Jenna Coleman remains superb incidentally. In this three-hander, she’s the one who holds the episode together and is the audience’s point of view character. Despite everything I said, her and Capaldi sparring is purely pleasurable especially when she’s essentially acting now as his ambassador to humanity, caring so that he doesn’t have to, as he says. You see how conflicted I am on this? Making her a teacher at Coal Hill School suggest perhaps that Moffat et al are in fact trying to suggest what might have happened if the First Doctor had been in full control of TARDIS, allowing Susan to attend school and travel the universe, saving the planet now and then with the aid of a couple of her human teachers (assuming he hasn’t dropped them off on Vortis or wherever in order to preserve the secrets of his magic box).

What to make of Danny Pink’s reaction to all this, and please believe me when I say the caffeine’s just kicked in, I really don’t care because the gender politics of the episode are horrendous. Before I really go for this, here are some of the necessary qualifications. There’s a genuine attempt at interestingness in the approach to the companion/boyfriend dynamic which as is always the case stems from an attempt to contrast what’s gone before. Whereas both Mickey and Rory were dropped right in it from the off, Clara’s been keeping Danny in the dark, perhaps in an attempt to compartmentalise or shield him from it all, in a way which isn’t entirely unlike the approach taken by Martha and indeed Donna with their loved ones in previous series all of whom also reacted in a negative way after the revelatory moment.

The dynamic we’re being presented with of Clara seeking the Doctor’s approval of her boyfriend and seeking her boyfriend’s approval of the Doctor is a potentially psychologically richer concoction than what we’ve seen previously, perhaps trying to indicate the difficult choices some young women sadly do find themselves enduring even in this decade and the mention of Jane Austen earlier in the episode is perhaps supposed to suggest of how centuries old literature can still be utilised as a touchstone in these situations. In having Clara say she loves Danny so specifically, so romantically and contrasting this with her complicated feelings for the Doctor, it uncouples her totally from the ambiguity that dogged Amy time in the TARDIS and Rory’s esteem issues. As Dan says at The Guardian, "It’s a brave version of Doctor Who, where everybody is written so honestly and as brutally flawed..."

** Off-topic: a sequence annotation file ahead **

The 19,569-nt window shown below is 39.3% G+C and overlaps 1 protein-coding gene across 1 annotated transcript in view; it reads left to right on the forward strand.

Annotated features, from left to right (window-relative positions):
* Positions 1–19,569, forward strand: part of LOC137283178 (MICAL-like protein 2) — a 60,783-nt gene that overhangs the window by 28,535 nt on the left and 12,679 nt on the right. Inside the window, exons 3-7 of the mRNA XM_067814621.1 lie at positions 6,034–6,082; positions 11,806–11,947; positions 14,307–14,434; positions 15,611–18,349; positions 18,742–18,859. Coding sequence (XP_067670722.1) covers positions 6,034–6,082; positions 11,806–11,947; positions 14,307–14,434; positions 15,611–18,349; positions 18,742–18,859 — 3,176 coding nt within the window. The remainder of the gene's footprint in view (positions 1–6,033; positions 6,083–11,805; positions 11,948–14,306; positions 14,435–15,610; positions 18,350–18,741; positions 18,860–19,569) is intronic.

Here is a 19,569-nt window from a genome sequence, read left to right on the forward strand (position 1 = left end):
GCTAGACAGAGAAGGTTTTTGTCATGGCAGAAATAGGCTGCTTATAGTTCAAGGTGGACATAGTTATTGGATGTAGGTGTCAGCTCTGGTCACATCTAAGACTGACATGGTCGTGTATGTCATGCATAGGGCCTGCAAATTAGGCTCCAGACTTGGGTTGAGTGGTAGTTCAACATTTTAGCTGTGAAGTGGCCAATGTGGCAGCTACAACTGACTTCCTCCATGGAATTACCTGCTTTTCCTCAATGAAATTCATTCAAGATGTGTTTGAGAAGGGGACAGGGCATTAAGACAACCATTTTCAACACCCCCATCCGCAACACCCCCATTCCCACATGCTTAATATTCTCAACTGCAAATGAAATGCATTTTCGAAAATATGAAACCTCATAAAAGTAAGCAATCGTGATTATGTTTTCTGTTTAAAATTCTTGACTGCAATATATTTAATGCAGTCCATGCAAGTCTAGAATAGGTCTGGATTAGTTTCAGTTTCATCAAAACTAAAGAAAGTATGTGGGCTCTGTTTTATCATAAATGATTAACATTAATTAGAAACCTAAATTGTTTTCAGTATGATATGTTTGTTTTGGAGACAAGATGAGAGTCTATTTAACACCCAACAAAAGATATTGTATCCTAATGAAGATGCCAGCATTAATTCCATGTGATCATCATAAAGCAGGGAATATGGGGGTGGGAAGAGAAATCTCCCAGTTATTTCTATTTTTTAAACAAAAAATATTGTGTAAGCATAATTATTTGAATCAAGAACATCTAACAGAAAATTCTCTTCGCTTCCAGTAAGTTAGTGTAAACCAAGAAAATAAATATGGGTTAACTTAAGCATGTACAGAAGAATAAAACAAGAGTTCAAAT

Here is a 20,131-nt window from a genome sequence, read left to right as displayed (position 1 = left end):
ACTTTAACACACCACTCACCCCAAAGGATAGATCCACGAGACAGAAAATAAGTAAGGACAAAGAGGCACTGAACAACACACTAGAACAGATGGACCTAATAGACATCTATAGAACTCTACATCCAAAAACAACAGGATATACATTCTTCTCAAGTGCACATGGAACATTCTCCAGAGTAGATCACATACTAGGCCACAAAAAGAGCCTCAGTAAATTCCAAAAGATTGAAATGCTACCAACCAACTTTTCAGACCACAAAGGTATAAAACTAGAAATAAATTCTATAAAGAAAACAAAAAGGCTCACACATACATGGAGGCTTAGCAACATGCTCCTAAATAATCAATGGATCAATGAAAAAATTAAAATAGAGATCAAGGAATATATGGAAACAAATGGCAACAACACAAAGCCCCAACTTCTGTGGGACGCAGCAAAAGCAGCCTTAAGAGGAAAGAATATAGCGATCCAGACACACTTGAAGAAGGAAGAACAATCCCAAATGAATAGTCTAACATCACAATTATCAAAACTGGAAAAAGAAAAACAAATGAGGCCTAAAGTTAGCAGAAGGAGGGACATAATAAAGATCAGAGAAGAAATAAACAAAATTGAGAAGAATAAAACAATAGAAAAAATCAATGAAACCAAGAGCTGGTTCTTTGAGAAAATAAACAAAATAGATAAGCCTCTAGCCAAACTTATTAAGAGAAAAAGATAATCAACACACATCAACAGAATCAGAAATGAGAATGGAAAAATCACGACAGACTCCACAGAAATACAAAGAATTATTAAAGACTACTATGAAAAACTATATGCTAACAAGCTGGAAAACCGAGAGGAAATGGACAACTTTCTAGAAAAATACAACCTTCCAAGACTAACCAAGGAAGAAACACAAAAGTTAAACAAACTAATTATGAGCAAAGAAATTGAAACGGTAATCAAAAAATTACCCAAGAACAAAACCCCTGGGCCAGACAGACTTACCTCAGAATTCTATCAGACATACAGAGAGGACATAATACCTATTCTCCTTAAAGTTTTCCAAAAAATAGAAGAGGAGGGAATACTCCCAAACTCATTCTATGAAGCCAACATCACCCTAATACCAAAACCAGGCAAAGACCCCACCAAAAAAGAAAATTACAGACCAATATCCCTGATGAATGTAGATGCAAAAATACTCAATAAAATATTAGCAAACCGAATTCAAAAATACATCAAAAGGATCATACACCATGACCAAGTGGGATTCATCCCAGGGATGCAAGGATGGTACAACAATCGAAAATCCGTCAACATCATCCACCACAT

With all of that said, for goodness sake Doctor Who, are you fucking kidding me? It’s fair to say I have a deficit myself when it comes to relationships and an understanding thereof, but how is it we now have a companion, again in this decade who not only feels like she has to seek the Doctor’s approval of her boyfriend and seek her boyfriend’s approval of the Doctor? Why isn’t she asking what business it is of her friend who she goes out with and on the other hand what business it is of her boyfriend who she’s friends with? A companion (and yes I appreciate the irony of that term in this context) who is then effectively shamed and made to feel guilty in both directions by, for the purposes of this, a controlling father and a controlling boyfriend, just the sort of thing we’re supposed to be fighting against now.